Saudi Arabia attracted a good deal of bad press in 2018. From the Jamal Khashoggi murder to the war in Yemen, the desert kingdom was in the headlines for many of the wrong reasons. In a bid to improve its image in 2019 — and attract much-needed investment for its ambitious Vision 2030 project — the country is taking steps to put investors' concerns at ease, including its decision to put a far-reaching anti-corruption probe on hold.
Saudi Arabia's wide-ranging anti-corruption probe — an investigation that became synonymous with Riyadh's Ritz Carlton, the gilded cage to which its suspects were confined — is over. On Jan. 30, the Saudi royal court issued a statement declaring an end to the process after summoning 381 people in total. Saudi authorities said they had reached settlements with 87 individuals, adding that cases against 64 others will continue due to other charges unrelated to graft. Altogether, the probe netted the state 400 billion riyals ($107 billion) recovered from suspects in the form of real estate, companies, cash and other assets. The announcement came after the release of other detainees, including Saudi-Ethiopian billionaire business leader Mohammed Hussein al-Amoudi, early this week.
Why It Matters
Officially, the crackdown targeted endemic corruption among Saudi Arabia's economic elite; unofficially, the investigation also targeted opponents — and potential opponents — of Crown Prince Mohammed bin Salman's economic programs and policy priorities. The sweeping probe alarmed much of the international business community, especially after it ensnared high-profile international business figures, including Twitter investor Prince Alwaleed bin Talal. Ultimately, the crackdown began to look as if it might threaten Saudi Arabia's foreign direct investment goals. In 2018, Riyadh succeeded in attracting only a trickle of foreign investment, leading it to conclude that its Vision 2030 project was, in some aspects, too ambitious to succeed.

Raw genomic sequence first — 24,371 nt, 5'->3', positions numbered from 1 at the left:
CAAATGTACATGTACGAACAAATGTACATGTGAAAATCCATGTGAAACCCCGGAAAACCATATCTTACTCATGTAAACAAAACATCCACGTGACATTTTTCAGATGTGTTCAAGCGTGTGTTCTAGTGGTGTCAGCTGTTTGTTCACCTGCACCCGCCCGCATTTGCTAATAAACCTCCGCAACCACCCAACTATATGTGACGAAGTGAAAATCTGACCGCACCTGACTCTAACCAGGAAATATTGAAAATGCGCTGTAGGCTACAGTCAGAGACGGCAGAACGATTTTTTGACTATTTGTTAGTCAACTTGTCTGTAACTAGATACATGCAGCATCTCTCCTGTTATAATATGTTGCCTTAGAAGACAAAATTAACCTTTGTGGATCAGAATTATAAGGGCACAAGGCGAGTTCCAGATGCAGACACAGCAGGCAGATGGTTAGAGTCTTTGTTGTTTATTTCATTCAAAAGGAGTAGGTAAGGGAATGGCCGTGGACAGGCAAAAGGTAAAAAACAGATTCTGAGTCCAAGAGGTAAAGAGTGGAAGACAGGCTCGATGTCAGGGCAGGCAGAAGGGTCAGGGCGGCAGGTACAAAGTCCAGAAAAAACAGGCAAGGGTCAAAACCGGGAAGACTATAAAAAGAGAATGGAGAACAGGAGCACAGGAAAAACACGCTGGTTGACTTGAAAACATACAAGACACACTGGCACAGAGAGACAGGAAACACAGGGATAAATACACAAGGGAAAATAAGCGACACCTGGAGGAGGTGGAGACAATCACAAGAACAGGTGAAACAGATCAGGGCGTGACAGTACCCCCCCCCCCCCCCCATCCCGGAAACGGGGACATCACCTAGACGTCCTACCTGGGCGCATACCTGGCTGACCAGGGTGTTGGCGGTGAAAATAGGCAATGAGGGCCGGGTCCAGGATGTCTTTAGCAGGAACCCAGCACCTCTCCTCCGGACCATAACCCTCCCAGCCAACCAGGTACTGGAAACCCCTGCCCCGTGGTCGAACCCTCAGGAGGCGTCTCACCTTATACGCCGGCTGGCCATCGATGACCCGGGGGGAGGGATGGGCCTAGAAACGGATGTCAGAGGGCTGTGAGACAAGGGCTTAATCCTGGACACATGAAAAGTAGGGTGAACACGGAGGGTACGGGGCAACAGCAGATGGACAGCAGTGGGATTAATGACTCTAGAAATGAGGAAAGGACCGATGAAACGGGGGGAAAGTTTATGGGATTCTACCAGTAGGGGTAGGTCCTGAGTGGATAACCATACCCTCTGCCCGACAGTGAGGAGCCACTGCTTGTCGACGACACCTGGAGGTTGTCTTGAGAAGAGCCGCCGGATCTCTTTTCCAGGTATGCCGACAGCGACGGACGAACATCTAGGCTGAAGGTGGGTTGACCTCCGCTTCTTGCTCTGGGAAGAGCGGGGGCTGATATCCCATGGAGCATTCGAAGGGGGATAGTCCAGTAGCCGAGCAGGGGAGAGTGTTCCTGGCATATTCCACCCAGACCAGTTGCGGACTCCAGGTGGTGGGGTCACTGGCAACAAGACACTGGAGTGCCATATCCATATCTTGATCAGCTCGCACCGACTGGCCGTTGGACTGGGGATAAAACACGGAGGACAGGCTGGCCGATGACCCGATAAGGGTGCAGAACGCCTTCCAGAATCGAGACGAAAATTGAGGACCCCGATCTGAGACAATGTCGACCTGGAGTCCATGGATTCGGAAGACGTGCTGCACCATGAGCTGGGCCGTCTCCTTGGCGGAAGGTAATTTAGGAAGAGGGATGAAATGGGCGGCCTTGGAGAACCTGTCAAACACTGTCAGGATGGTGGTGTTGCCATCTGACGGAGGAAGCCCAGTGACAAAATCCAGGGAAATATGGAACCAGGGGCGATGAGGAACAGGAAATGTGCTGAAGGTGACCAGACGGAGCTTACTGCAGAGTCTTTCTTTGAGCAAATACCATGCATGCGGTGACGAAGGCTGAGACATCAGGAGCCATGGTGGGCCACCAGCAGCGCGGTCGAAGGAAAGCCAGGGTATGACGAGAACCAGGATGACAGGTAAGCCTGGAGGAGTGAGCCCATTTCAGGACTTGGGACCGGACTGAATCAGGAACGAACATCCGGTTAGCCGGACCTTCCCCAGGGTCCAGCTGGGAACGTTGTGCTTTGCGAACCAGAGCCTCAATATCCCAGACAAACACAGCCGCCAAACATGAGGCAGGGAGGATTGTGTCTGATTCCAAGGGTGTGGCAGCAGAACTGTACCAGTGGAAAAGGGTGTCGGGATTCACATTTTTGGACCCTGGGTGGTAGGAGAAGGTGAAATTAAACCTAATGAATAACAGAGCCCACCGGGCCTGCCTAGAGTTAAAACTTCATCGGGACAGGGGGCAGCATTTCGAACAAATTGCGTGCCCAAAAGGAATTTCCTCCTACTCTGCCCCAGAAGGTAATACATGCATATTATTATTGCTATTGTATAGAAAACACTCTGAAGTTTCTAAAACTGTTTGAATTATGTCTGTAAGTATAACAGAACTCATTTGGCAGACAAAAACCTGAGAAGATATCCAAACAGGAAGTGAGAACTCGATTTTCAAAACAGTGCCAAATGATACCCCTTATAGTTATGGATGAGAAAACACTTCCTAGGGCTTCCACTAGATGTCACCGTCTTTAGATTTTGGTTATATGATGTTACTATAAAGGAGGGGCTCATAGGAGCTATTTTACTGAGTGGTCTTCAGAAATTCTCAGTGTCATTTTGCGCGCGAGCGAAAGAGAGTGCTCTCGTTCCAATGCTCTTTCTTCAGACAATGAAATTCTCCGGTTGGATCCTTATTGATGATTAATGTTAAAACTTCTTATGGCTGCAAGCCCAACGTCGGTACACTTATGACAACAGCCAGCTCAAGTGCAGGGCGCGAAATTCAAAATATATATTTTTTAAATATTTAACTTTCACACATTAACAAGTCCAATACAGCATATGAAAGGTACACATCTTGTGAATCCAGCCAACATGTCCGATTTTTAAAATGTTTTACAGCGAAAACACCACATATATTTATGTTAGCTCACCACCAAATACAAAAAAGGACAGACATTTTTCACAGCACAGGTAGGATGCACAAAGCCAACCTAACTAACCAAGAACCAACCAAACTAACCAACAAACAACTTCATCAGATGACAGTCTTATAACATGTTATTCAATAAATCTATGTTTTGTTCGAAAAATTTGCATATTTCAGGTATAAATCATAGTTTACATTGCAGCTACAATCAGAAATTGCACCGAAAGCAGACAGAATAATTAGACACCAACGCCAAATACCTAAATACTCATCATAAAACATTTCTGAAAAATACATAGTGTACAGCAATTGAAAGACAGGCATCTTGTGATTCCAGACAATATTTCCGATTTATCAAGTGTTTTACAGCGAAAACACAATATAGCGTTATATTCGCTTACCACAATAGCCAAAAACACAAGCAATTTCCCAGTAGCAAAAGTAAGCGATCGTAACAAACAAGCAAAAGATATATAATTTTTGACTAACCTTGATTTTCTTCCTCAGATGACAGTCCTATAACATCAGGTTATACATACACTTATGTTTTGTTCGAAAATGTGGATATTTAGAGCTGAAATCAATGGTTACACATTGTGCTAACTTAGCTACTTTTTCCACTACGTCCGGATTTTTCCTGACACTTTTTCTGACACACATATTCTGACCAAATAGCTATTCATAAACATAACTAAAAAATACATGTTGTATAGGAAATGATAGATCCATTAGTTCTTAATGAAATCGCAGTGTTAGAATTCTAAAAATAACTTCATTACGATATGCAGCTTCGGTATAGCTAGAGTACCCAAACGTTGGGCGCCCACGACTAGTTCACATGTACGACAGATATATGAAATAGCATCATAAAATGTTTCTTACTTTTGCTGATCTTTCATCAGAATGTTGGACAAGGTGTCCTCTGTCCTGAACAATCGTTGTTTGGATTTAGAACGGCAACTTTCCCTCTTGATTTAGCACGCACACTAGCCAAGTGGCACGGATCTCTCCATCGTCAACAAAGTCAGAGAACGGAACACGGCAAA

For those inside the kingdom with assets to spare, it is abundantly clear that those who oppose the crown prince's goals risk not only their freedom but also their wealth.
Compounding investors' concern was the diplomatic fallout from the killing of Saudi journalist and dissident Jamal Khasshogi, which, along with Riyadh's military campaign in Yemen, turned opinion in the U.S. Congress against the crown prince. (In December 2018, the Senate voted overwhelmingly for a resolution holding him responsible for Khashoggi's assassination.) In an attempt to woo back investors and businesses, the kingdom not only wound down its official anti-corruption campaign but also initiated a government reshuffle in early January, naming the investor-friendly Ibrahim al-Assaf as foreign minister.
As part of the reshuffle, Crown Prince Mohammed placed a loyalist at the head of the all-important National Guard, which is critical for internal security, while most of his supporters and ultranationalist allies have retained positions within the monarchy. Ultimately, both the reshuffle and the official end to the high-profile corruption campaign are about messaging, rather than real internal change. Crown Prince Mohammed remains the head of the Supreme Committee for Anti-Corruption, which continues to function. Not only has the campaign collected vast sums of money for the Saudi budget, but it has also solidified the crown prince's paramount position within the monarchy. For those inside the kingdom with assets to spare, it is abundantly clear that those who oppose the crown prince's goals risk not only their freedom but also their wealth.
While Saudi Arabia looks like it will present fewer risks to business in 2019 as it courts the businesses and investors it needs to kick-start its lagging Vision 2030 projects, the kingdom's core political dynamics, in which the crown prince is able to enact his policy at will, remain unchanged.